The parts are interrelated. The real fireplace must fit in the space for it.

Inconsistency in the description does not reveal itself.

Inconsistency in the operational system reveals itself, and may cause it to fail

The customer inspects the drawings and confirms them in conversation with the architect.

The customer and architect inspect the growing building and discuss modifications with the builder.

The customer makes changes - introduces requirements not mentioned in the vision.

The customer and builder make changes, sometimes without telling the architect.

The architect captures changes in the drawings.

As the house is built, the customer experiences it, the system description may be left behind

Changes are to drawings are cheap and low risk.

Changes to operational systems are costly and risky


Analogies, like building a house, are both appealing and dangerous. They can create false expectations.


Building a human or computer activity system is a little like building a house. You do expect that:

·         The system description should be internally consistent, though it might not be.

·         The system description omits details included in operational system. (A Gartner report said more than 80% of software has no documented requirements.)

·         The operational system must be internally consistent; else the system will fall over.

·         The operational system may depart from the system description.


But the world of IT is peculiar in that the operational system maintained by people is so intangible and malleable. In many ways, building activity systems is not like building houses.

·         Activity system descriptions are obscure to customers. Documented procedures are intangible; they cannot be readily validated by inspection. The more detailed the system description, the less the customer understands it. Getting customers to “sign off” a system description is unreliable as a verification step.

·         An operational software system is even more obscure. Executable code is readable only by a computer.

·         The operational system is malleable. Components, processes and test cases are readily changed. A whole system may be rebuilt every day or so.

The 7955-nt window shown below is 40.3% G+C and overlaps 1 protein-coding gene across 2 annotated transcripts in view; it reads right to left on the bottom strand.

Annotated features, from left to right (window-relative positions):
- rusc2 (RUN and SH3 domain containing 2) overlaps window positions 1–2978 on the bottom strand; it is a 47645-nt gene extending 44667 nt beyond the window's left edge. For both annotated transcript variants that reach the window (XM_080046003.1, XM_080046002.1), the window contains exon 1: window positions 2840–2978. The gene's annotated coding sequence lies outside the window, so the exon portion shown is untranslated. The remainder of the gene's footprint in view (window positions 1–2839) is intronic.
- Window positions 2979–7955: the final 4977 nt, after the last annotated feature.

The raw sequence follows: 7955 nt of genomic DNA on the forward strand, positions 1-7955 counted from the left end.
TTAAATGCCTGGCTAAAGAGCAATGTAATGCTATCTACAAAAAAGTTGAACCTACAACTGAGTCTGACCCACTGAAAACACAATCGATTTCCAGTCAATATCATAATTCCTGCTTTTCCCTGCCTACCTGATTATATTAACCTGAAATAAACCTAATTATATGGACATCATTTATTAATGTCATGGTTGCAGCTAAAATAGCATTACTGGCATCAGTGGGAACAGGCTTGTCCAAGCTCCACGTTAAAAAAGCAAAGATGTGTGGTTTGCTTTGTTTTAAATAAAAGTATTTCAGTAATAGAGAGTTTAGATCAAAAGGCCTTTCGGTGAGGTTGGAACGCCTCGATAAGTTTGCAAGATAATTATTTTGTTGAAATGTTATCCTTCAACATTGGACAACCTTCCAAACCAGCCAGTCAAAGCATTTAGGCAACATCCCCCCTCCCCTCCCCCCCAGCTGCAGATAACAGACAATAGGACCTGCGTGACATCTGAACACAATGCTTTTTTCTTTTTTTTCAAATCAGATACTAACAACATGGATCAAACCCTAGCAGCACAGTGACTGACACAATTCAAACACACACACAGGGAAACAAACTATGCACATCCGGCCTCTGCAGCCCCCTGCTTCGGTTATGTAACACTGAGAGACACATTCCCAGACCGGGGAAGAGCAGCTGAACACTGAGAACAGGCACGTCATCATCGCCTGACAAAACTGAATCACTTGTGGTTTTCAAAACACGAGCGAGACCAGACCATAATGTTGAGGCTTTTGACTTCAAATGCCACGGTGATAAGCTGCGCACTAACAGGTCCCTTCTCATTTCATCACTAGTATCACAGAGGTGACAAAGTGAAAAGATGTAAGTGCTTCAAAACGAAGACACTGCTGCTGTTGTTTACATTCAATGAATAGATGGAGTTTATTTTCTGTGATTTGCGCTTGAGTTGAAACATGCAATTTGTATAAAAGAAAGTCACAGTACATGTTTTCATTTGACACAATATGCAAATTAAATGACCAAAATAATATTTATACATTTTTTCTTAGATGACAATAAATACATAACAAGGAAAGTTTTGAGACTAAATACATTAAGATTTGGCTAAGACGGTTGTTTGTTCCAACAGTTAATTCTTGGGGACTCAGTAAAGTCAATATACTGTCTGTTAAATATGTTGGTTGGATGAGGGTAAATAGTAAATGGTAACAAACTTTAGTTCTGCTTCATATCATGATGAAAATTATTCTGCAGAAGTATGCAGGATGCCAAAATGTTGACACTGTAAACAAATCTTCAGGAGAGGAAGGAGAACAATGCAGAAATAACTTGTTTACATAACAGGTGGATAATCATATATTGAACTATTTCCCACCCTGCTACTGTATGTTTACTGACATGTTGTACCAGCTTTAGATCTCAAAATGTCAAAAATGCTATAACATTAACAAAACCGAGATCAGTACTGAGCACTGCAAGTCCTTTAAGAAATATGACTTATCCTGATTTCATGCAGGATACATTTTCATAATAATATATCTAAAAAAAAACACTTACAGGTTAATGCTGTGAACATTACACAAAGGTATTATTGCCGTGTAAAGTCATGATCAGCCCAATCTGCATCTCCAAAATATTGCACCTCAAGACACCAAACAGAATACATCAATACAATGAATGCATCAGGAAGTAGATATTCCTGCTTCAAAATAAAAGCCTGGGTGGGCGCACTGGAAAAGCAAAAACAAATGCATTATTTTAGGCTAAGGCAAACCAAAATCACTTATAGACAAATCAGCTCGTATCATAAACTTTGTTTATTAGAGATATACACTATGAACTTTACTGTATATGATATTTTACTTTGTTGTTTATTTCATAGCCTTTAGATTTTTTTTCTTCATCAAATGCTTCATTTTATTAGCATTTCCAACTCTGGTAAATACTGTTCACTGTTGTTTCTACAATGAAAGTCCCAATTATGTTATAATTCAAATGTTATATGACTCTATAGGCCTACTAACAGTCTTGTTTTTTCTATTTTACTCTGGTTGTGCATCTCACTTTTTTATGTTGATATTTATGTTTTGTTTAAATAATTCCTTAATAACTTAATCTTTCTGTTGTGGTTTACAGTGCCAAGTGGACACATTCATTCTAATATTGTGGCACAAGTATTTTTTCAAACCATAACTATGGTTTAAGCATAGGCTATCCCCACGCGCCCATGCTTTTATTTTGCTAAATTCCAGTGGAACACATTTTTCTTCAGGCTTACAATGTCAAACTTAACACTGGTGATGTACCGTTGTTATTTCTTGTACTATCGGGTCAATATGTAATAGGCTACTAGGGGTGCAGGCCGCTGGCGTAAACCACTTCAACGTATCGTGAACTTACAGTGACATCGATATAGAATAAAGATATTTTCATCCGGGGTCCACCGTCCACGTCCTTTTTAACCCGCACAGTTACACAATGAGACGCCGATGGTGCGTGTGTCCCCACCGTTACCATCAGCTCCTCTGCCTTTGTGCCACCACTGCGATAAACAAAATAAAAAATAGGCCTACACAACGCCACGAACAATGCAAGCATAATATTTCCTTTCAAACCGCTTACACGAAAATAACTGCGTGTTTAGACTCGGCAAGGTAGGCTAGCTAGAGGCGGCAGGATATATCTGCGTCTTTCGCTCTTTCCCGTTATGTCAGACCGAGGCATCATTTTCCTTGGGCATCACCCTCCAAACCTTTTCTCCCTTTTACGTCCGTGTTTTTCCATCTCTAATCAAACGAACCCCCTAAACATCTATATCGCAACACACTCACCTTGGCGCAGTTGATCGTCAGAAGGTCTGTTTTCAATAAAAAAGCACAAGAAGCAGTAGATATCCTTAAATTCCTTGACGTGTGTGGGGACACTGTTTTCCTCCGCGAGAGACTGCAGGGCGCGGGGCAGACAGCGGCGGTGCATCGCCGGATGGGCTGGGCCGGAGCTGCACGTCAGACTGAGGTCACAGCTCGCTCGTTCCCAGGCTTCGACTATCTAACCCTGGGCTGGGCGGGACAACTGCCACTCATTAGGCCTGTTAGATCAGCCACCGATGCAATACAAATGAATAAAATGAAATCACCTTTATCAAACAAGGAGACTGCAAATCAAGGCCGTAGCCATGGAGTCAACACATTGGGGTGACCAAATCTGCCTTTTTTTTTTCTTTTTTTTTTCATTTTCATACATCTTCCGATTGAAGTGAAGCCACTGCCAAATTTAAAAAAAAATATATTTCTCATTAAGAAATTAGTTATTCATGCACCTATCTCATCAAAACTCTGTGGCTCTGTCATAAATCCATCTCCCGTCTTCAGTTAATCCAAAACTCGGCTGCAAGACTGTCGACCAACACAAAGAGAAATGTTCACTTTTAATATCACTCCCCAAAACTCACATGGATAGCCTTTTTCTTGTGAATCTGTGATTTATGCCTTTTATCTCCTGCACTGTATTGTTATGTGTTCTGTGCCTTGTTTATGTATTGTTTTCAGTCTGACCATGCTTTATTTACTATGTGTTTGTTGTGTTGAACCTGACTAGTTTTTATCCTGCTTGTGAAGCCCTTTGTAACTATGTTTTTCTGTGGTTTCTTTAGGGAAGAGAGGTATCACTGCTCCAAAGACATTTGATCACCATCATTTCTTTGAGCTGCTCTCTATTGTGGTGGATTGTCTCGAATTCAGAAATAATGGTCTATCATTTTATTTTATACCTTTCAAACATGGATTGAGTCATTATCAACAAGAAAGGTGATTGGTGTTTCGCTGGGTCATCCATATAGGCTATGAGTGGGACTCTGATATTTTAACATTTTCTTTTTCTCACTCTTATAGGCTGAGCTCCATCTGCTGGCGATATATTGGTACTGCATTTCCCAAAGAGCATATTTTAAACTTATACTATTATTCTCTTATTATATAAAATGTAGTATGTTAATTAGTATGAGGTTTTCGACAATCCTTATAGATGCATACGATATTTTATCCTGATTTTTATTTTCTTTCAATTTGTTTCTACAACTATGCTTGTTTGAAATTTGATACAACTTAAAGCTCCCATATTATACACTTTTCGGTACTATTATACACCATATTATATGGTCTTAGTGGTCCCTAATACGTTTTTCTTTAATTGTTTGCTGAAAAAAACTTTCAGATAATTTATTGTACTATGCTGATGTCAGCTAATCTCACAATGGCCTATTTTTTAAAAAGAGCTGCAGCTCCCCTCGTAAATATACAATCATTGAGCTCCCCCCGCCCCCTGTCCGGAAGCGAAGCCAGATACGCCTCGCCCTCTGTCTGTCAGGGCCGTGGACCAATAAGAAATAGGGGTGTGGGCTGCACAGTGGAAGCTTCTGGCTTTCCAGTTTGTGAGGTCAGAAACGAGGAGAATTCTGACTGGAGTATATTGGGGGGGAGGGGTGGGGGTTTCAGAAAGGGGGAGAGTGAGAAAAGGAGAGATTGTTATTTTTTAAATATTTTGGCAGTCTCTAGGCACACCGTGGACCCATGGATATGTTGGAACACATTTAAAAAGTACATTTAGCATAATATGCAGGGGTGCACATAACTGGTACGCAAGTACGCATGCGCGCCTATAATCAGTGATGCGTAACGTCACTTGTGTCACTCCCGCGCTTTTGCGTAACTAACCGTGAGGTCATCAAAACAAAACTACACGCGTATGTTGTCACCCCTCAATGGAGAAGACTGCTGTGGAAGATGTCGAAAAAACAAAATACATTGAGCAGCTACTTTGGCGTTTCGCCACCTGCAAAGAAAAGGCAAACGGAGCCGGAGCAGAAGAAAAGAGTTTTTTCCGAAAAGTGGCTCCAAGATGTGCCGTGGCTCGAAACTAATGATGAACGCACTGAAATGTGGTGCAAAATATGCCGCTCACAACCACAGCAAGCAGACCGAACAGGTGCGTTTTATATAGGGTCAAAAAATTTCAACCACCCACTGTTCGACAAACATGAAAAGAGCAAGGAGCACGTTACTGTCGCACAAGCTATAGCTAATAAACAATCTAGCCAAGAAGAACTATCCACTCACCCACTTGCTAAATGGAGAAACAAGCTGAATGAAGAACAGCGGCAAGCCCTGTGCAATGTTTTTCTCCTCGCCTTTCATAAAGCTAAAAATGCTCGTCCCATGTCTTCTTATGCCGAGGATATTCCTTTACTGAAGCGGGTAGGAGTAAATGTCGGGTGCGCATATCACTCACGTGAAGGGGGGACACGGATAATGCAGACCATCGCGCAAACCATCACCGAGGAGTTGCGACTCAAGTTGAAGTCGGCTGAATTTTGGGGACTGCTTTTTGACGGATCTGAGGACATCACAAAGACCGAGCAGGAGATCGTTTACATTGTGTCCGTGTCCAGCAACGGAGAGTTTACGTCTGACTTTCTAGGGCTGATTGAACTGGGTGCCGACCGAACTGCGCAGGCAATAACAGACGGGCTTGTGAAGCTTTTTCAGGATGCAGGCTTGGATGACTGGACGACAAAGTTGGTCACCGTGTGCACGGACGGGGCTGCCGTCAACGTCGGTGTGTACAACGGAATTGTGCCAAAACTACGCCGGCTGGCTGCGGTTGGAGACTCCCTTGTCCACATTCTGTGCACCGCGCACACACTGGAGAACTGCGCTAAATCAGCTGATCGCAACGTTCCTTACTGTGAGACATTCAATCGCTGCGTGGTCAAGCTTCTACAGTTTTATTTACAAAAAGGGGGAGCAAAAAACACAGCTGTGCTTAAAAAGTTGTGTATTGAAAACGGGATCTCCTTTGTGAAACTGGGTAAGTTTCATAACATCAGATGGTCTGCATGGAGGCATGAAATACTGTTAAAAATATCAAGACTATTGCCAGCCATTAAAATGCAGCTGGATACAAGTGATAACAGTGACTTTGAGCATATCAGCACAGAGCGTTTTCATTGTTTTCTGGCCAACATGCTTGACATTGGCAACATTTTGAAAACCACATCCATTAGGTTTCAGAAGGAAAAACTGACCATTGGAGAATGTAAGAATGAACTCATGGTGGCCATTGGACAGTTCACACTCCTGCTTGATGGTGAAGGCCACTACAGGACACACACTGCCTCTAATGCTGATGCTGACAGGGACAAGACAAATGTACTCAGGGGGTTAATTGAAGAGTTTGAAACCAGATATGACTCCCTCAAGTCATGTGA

·         System description is so unreliable that half the system development cost is system testing and change management

Maintaining parallel descriptions

The world of IT is also peculiar in that the operational system maintained by people is a bottom-level, computer readable, description of the system that actually runs.


It is normal to find a large and complex system is described from several angles and at several levels. If there are describer, tester and builder versions of the system that actually runs, then there are four configurations.


·         Requirements configuration: may encompass a vision statement, a requirements catalogue, use case definitions, data models and more.

·         Testing configuration: should include test harnesses, test cases and test data, sometimes called the “executable requirements” configuration.

·         Source code configuration: should include whatever developers maintain by way of source code, database schemas, input and output data formats, and unit tests; “everything you need to build anything, but nothing that you actually build.” Martin Fowler

·         Executable solution configuration: should be an operational system that is capable of running. It has to must include all the infrastructure software to be deployed on hardware alongside the coded solution (class libraries, workflow package, app server, object request broker, messaging system, operating system, etc) and all the hardware devices the software is deployed to.


Obviously these configurations are related. In theory, you can see them as a single configuration, in which every item is related directly or indirectly to every other item.


But these parallel descriptions are at different levels of abstraction – made using different methods and tools - by different people - at different times. If these configurations are not separable, and cannot evolve independently, then a project would grind to a halt.

Maintaining traceability records

Managers and customers sometimes expect us to maintain full traceability between distinct configurations – between system description items (or requirements), test cases and operational system items (or components). Sometimes traceability records are a contractual obligation. Yet it turns out they are not actually needed, used or trusted.


Configuration management standards imply that full traceability can and will be maintained.


“The traceability process is part of the configuration management processes.

It should be defined in the project/service initiation documents and linked to the solution development/maintenance process.

All items in traceability records should be under configuration management.

Traceability records should be extended as items are approved and placed under configuration management.

Traceability records should be maintained throughout specification, design, code, and testing.

Traceability records can be maintained in spreadsheets, but it is better to use a specialist tool, especially where there are several hundred requirements, and several thousand test cases and solution components.

Traceability records should be visible to all project participants.”


Yet in practice, it proves very difficult to maintain comprehensive traceability records implied above. Traceability records are fertile ground for the quality auditor looking for gaps and discrepancies. The documentation is a headache to produce; it is tedious and unproductive work. People are under pressure to find and solve design problems fast, which they can do in their heads without recourse to the records. So records get out of step with reality.